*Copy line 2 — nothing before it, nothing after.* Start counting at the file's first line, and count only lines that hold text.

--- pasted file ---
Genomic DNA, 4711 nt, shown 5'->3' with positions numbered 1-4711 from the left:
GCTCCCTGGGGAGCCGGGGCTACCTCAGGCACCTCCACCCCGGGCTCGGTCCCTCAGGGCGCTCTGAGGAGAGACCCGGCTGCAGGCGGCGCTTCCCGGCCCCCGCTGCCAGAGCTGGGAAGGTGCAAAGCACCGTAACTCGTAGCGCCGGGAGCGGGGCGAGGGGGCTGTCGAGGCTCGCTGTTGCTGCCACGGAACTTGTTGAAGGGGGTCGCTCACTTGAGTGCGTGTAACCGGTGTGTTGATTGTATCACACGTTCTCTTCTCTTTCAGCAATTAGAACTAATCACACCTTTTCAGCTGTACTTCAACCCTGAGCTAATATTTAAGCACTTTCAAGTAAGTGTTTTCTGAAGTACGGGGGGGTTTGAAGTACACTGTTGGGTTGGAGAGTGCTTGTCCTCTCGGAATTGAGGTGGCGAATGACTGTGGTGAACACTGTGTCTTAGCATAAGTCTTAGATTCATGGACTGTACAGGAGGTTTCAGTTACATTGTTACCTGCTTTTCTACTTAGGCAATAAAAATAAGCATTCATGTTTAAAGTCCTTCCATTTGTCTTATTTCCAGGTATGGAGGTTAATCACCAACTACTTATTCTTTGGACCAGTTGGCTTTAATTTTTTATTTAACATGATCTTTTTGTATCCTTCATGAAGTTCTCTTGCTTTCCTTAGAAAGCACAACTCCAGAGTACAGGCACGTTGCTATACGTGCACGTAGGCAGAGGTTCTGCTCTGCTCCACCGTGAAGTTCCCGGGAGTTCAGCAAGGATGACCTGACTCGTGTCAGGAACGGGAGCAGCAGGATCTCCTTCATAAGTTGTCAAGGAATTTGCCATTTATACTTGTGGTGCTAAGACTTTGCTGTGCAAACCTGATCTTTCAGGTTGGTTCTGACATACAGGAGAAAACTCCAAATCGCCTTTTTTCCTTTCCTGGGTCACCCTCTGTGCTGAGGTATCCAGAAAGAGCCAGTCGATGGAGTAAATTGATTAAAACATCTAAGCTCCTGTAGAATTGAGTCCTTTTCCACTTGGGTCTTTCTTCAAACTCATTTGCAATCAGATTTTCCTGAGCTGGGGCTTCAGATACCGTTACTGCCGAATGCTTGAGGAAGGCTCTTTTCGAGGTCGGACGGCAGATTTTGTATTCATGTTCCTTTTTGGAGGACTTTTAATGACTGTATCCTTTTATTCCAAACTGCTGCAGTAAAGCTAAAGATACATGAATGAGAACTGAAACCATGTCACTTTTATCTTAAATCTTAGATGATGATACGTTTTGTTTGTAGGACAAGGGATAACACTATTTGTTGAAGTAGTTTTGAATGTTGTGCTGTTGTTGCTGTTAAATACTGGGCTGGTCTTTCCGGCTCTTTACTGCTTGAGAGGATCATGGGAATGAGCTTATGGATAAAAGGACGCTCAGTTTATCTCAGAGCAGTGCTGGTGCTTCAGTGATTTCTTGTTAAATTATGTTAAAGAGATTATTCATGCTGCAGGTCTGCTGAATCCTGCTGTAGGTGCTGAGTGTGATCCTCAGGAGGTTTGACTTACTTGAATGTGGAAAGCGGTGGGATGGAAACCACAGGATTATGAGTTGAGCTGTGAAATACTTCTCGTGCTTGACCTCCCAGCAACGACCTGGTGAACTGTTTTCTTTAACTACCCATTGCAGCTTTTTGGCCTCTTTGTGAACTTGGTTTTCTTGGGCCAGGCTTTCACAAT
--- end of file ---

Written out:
GCTCCCTGGGGAGCCGGGGCTACCTCAGGCACCTCCACCCCGGGCTCGGTCCCTCAGGGCGCTCTGAGGAGAGACCCGGCTGCAGGCGGCGCTTCCCGGCCCCCGCTGCCAGAGCTGGGAAGGTGCAAAGCACCGTAACTCGTAGCGCCGGGAGCGGGGCGAGGGGGCTGTCGAGGCTCGCTGTTGCTGCCACGGAACTTGTTGAAGGGGGTCGCTCACTTGAGTGCGTGTAACCGGTGTGTTGATTGTATCACACGTTCTCTTCTCTTTCAGCAATTAGAACTAATCACACCTTTTCAGCTGTACTTCAACCCTGAGCTAATATTTAAGCACTTTCAAGTAAGTGTTTTCTGAAGTACGGGGGGGTTTGAAGTACACTGTTGGGTTGGAGAGTGCTTGTCCTCTCGGAATTGAGGTGGCGAATGACTGTGGTGAACACTGTGTCTTAGCATAAGTCTTAGATTCATGGACTGTACAGGAGGTTTCAGTTACATTGTTACCTGCTTTTCTACTTAGGCAATAAAAATAAGCATTCATGTTTAAAGTCCTTCCATTTGTCTTATTTCCAGGTATGGAGGTTAATCACCAACTACTTATTCTTTGGACCAGTTGGCTTTAATTTTTTATTTAACATGATCTTTTTGTATCCTTCATGAAGTTCTCTTGCTTTCCTTAGAAAGCACAACTCCAGAGTACAGGCACGTTGCTATACGTGCACGTAGGCAGAGGTTCTGCTCTGCTCCACCGTGAAGTTCCCGGGAGTTCAGCAAGGATGACCTGACTCGTGTCAGGAACGGGAGCAGCAGGATCTCCTTCATAAGTTGTCAAGGAATTTGCCATTTATACTTGTGGTGCTAAGACTTTGCTGTGCAAACCTGATCTTTCAGGTTGGTTCTGACATACAGGAGAAAACTCCAAATCGCCTTTTTTCCTTTCCTGGGTCACCCTCTGTGCTGAGGTATCCAGAAAGAGCCAGTCGATGGAGTAAATTGATTAAAACATCTAAGCTCCTGTAGAATTGAGTCCTTTTCCACTTGGGTCTTTCTTCAAACTCATTTGCAATCAGATTTTCCTGAGCTGGGGCTTCAGATACCGTTACTGCCGAATGCTTGAGGAAGGCTCTTTTCGAGGTCGGACGGCAGATTTTGTATTCATGTTCCTTTTTGGAGGACTTTTAATGACTGTATCCTTTTATTCCAAACTGCTGCAGTAAAGCTAAAGATACATGAATGAGAACTGAAACCATGTCACTTTTATCTTAAATCTTAGATGATGATACGTTTTGTTTGTAGGACAAGGGATAACACTATTTGTTGAAGTAGTTTTGAATGTTGTGCTGTTGTTGCTGTTAAATACTGGGCTGGTCTTTCCGGCTCTTTACTGCTTGAGAGGATCATGGGAATGAGCTTATGGATAAAAGGACGCTCAGTTTATCTCAGAGCAGTGCTGGTGCTTCAGTGATTTCTTGTTAAATTATGTTAAAGAGATTATTCATGCTGCAGGTCTGCTGAATCCTGCTGTAGGTGCTGAGTGTGATCCTCAGGAGGTTTGACTTACTTGAATGTGGAAAGCGGTGGGATGGAAACCACAGGATTATGAGTTGAGCTGTGAAATACTTCTCGTGCTTGACCTCCCAGCAACGACCTGGTGAACTGTTTTCTTTAACTACCCATTGCAGCTTTTTGGCCTCTTTGTGAACTTGGTTTTCTTGGGCCAGGCTTTCACAAT